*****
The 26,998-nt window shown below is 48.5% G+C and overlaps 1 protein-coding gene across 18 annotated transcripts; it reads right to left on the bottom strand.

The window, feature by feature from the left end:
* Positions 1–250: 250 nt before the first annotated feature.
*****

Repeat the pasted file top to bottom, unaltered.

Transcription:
The 26,998-nt window shown below is 48.5% G+C and overlaps 1 protein-coding gene across 18 annotated transcripts; it reads right to left on the bottom strand.

The window, feature by feature from the left end:
* Positions 1–250: 250 nt before the first annotated feature.